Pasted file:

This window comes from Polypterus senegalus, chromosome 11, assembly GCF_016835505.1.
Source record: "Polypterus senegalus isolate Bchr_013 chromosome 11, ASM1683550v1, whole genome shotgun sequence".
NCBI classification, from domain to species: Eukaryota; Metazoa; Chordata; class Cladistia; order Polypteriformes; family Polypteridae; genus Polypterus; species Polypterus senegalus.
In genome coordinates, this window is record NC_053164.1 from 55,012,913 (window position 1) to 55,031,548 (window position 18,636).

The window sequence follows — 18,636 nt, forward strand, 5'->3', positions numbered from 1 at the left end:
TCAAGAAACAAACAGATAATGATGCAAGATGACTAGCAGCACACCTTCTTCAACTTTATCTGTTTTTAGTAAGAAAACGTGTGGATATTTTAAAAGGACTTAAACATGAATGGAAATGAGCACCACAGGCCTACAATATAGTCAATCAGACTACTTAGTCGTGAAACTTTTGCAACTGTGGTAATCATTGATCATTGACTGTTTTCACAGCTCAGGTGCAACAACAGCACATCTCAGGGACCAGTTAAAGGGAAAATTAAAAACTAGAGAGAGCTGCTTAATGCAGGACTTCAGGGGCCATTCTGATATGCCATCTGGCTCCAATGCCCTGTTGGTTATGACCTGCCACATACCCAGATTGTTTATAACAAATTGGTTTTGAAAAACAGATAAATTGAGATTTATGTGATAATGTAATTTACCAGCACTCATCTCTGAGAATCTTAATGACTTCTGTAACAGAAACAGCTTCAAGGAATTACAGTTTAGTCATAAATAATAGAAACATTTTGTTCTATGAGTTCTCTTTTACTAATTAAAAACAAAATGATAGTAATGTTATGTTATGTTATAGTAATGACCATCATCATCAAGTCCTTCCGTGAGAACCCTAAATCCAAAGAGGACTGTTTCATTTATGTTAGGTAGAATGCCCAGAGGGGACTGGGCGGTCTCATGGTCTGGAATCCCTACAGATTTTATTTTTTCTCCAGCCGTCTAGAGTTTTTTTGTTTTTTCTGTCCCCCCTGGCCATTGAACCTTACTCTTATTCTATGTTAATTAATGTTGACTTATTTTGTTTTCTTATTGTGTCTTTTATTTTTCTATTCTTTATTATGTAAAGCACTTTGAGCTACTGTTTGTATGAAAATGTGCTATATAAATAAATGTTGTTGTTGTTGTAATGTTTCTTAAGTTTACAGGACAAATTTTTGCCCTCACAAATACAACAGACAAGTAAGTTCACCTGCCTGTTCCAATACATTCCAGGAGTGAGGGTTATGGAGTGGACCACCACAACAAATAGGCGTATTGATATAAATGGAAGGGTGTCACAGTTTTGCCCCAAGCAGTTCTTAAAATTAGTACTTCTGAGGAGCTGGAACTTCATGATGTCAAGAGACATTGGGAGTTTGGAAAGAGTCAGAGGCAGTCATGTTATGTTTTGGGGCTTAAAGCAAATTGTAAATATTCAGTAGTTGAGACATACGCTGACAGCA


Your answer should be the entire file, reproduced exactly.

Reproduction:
This window comes from Polypterus senegalus, chromosome 11, assembly GCF_016835505.1.
Source record: "Polypterus senegalus isolate Bchr_013 chromosome 11, ASM1683550v1, whole genome shotgun sequence".
NCBI classification, from domain to species: Eukaryota; Metazoa; Chordata; class Cladistia; order Polypteriformes; family Polypteridae; genus Polypterus; species Polypterus senegalus.
In genome coordinates, this window is record NC_053164.1 from 55,012,913 (window position 1) to 55,031,548 (window position 18,636).

The window sequence follows — 18,636 nt, forward strand, 5'->3', positions numbered from 1 at the left end:
TCAAGAAACAAACAGATAATGATGCAAGATGACTAGCAGCACACCTTCTTCAACTTTATCTGTTTTTAGTAAGAAAACGTGTGGATATTTTAAAAGGACTTAAACATGAATGGAAATGAGCACCACAGGCCTACAATATAGTCAATCAGACTACTTAGTCGTGAAACTTTTGCAACTGTGGTAATCATTGATCATTGACTGTTTTCACAGCTCAGGTGCAACAACAGCACATCTCAGGGACCAGTTAAAGGGAAAATTAAAAACTAGAGAGAGCTGCTTAATGCAGGACTTCAGGGGCCATTCTGATATGCCATCTGGCTCCAATGCCCTGTTGGTTATGACCTGCCACATACCCAGATTGTTTATAACAAATTGGTTTTGAAAAACAGATAAATTGAGATTTATGTGATAATGTAATTTACCAGCACTCATCTCTGAGAATCTTAATGACTTCTGTAACAGAAACAGCTTCAAGGAATTACAGTTTAGTCATAAATAATAGAAACATTTTGTTCTATGAGTTCTCTTTTACTAATTAAAAACAAAATGATAGTAATGTTATGTTATGTTATAGTAATGACCATCATCATCAAGTCCTTCCGTGAGAACCCTAAATCCAAAGAGGACTGTTTCATTTATGTTAGGTAGAATGCCCAGAGGGGACTGGGCGGTCTCATGGTCTGGAATCCCTACAGATTTTATTTTTTCTCCAGCCGTCTAGAGTTTTTTTGTTTTTTCTGTCCCCCCTGGCCATTGAACCTTACTCTTATTCTATGTTAATTAATGTTGACTTATTTTGTTTTCTTATTGTGTCTTTTATTTTTCTATTCTTTATTATGTAAAGCACTTTGAGCTACTGTTTGTATGAAAATGTGCTATATAAATAAATGTTGTTGTTGTTGTAATGTTTCTTAAGTTTACAGGACAAATTTTTGCCCTCACAAATACAACAGACAAGTAAGTTCACCTGCCTGTTCCAATACATTCCAGGAGTGAGGGTTATGGAGTGGACCACCACAACAAATAGGCGTATTGATATAAATGGAAGGGTGTCACAGTTTTGCCCCAAGCAGTTCTTAAAATTAGTACTTCTGAGGAGCTGGAACTTCATGATGTCAAGAGACATTGGGAGTTTGGAAAGAGTCAGAGGCAGTCATGTTATGTTTTGGGGCTTAAAGCAAATTGTAAATATTCAGTAGTTGAGACATACGCTGACAGCA